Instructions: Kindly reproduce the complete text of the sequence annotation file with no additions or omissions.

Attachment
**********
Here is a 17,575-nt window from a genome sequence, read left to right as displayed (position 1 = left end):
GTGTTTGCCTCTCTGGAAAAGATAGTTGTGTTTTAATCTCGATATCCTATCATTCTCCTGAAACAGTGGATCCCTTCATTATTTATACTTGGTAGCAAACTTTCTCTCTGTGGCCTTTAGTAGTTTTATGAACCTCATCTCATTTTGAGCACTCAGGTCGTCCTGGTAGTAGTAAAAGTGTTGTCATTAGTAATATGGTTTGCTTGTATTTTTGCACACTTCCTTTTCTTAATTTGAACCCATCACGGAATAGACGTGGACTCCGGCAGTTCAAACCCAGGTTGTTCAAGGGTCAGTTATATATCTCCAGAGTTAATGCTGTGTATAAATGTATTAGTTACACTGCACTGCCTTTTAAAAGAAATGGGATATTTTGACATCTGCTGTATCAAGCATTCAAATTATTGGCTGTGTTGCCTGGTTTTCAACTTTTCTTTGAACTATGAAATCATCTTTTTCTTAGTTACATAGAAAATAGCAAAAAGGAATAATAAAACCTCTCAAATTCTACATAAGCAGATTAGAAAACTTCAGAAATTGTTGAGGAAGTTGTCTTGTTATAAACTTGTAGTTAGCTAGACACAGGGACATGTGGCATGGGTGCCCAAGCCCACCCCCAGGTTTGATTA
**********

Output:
Here is a 17,575-nt window from a genome sequence, read left to right as displayed (position 1 = left end):
GTGTTTGCCTCTCTGGAAAAGATAGTTGTGTTTTAATCTCGATATCCTATCATTCTCCTGAAACAGTGGATCCCTTCATTATTTATACTTGGTAGCAAACTTTCTCTCTGTGGCCTTTAGTAGTTTTATGAACCTCATCTCATTTTGAGCACTCAGGTCGTCCTGGTAGTAGTAAAAGTGTTGTCATTAGTAATATGGTTTGCTTGTATTTTTGCACACTTCCTTTTCTTAATTTGAACCCATCACGGAATAGACGTGGACTCCGGCAGTTCAAACCCAGGTTGTTCAAGGGTCAGTTATATATCTCCAGAGTTAATGCTGTGTATAAATGTATTAGTTACACTGCACTGCCTTTTAAAAGAAATGGGATATTTTGACATCTGCTGTATCAAGCATTCAAATTATTGGCTGTGTTGCCTGGTTTTCAACTTTTCTTTGAACTATGAAATCATCTTTTTCTTAGTTACATAGAAAATAGCAAAAAGGAATAATAAAACCTCTCAAATTCTACATAAGCAGATTAGAAAACTTCAGAAATTGTTGAGGAAGTTGTCTTGTTATAAACTTGTAGTTAGCTAGACACAGGGACATGTGGCATGGGTGCCCAAGCCCACCCCCAGGTTTGATTA